There is but one cloud in an otherwise blue sky surrounding the privatisation of Odessa Port Side.  That cloud relates to an on-going dispute between Odessa Port Side and РГК Трейдинга (RGK Traiding), a company owned by Dmitry Firtash, that for many years held the contract to supply Odessa Port Side with gas.  That contract ended just after his pursuit by the US for corruption began and thus his being marooned in Austria.

During those first months Odessa Port Side switched gas suppliers from Mr Firtash’s РГК Трейдинга (RGK Traiding) to the German company Eon.  РГК Трейдинга (RGK Traiding) subsequently submitted a claim for UAH 1.39 billion against Odessa Port Side relating to unpaid gas bills between April and June, to Odessa Regional Economic Court.  The actual debt for gas claimed is UAH 1.237 billion in relation to 217 million cubic meters of gas.  The remainder of the claim relating to to penalties incurred.  Odessa Port Side refutes those claims.  As yet it appears that this issue remains unsettled.

One naturally hopes that a foreign company would be successful over the Ukrainian oligarchy for reasons of internal and external messaging, and the limiting rather than expansion of the oligarchical power over the domestic economy.  There is far more to consider with privatisation than simply who will pay the most money, no differently to awarding a tender to a bidder cannot fail to consider far more than the price submitted.

With regard to Centrenergo, yesterday Prime Minsiter Yatseniuk stated “The Cabinet of Ministers has decided to involve an advisor in the privatization of power generating company PJSC Centrenergo.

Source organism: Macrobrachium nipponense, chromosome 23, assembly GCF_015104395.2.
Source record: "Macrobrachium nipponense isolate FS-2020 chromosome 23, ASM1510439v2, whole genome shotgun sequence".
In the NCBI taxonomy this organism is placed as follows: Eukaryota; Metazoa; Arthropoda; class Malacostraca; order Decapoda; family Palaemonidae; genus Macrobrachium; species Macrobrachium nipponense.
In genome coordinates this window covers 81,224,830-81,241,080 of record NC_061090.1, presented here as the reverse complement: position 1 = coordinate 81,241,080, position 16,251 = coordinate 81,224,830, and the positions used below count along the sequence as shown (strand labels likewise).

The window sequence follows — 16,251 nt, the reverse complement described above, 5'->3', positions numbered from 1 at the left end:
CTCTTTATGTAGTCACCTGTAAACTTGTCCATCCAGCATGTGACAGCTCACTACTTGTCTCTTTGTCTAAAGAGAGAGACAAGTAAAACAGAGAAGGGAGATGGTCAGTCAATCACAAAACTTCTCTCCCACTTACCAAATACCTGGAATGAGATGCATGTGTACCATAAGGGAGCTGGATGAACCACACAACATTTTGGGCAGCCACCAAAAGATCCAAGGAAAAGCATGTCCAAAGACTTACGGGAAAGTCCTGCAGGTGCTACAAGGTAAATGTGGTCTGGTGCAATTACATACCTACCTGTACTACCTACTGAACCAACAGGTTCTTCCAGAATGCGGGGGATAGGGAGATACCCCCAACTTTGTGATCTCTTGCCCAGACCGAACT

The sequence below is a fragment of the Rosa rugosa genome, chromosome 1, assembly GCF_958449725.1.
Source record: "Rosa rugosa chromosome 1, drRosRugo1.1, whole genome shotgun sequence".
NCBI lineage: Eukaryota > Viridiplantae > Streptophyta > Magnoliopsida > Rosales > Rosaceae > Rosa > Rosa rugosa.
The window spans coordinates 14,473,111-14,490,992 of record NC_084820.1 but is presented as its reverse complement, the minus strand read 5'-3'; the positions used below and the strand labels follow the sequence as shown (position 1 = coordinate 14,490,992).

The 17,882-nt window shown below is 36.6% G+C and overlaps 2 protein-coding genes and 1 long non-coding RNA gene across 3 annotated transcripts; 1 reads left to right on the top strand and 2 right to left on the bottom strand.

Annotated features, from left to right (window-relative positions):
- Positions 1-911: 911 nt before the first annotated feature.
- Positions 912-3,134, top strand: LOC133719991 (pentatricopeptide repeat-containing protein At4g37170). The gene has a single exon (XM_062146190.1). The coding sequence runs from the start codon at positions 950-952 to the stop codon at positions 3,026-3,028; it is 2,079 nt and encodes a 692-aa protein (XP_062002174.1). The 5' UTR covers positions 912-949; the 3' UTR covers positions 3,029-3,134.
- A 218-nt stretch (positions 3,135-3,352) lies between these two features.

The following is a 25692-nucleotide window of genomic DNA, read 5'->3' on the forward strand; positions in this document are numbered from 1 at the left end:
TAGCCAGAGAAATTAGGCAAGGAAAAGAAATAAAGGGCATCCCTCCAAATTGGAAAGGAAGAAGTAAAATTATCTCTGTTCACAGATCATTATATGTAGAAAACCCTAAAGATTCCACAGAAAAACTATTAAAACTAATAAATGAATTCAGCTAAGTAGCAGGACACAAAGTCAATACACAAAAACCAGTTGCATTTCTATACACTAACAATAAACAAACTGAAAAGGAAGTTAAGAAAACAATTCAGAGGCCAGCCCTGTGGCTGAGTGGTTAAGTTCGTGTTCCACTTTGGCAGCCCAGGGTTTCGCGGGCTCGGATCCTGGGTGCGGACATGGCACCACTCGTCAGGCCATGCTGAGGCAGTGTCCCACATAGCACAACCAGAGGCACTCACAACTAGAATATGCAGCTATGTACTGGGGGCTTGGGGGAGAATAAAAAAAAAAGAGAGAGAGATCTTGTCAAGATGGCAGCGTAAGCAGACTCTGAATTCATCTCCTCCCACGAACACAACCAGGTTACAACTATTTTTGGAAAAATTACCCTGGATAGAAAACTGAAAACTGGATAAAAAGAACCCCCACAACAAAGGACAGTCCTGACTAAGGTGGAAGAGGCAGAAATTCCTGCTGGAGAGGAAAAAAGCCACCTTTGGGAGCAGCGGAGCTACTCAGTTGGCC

Would that be a “Ukrainian advisor” or a reputable advisor?

Quite why Centrenergo is deserving of a “an advisor” whilst Odessa Port Side is not may be due to several reasons.  Firstly, there may be a grubby agreement between Ihor Kolomoisky and the Prime Minister that he will get Odessa Port Side – so why involve an external advisor who will be ignored and may then go public with matters that some would prefer to remain behind the curtain.

Odessa Port Side is also a money making and not subsidy taking entity.  It is therefore an easier sell (unless a buyer is looking for a currently loss making entity for tax reasons), so it may be deemed there is no need for “an advisor“.

Another obvious reason is that Odessa is not a war zone – an issue that cannot be ignored with the production units of Centrenergo.

Centrenergo is the second largest thermal generator by capacity in Ukraine at about 7550 MW – but its generation sites are spread across Kyiv, Kharkiv and Donetsk.  Two of these production sites were built in the 1970s to burn anthracitic coal which is mined in The (occupied) Donbas.  There happens to be a war occurring in Donetsk and the wider Donbas.

That said, anthractic coal can be imported.  Costly conversions to exiting industrial plant infrastructure can be made if the purchase price reflects such required modernisation investment.  Rinat Akhmetov and his SCM vehicle seem highly unlikely to buy despite this being very much “up his ally”.  He, like Mr Firtash, currently has cash flow issues.

So who?

There is rumour that the French GDF Suez, and a few other foreigners, are interested, so perhaps the issues listed above are not enough to put off serious investors.

Indeed what is most likely to put off most serious investors is the absence of reform in the Ukrainian energy sector as a whole.   The government will need to reform and transform the energy sector to allow new owners the room to turn these entities around and make a profit under sound management and market conditions.

Quite what value the Cabinet of Ministers puts on its 78.3% share of Centrenergo remains to be seen.  It may well be that the value of the 78.3% State share is perceived as less than the costs of subsidies/loses.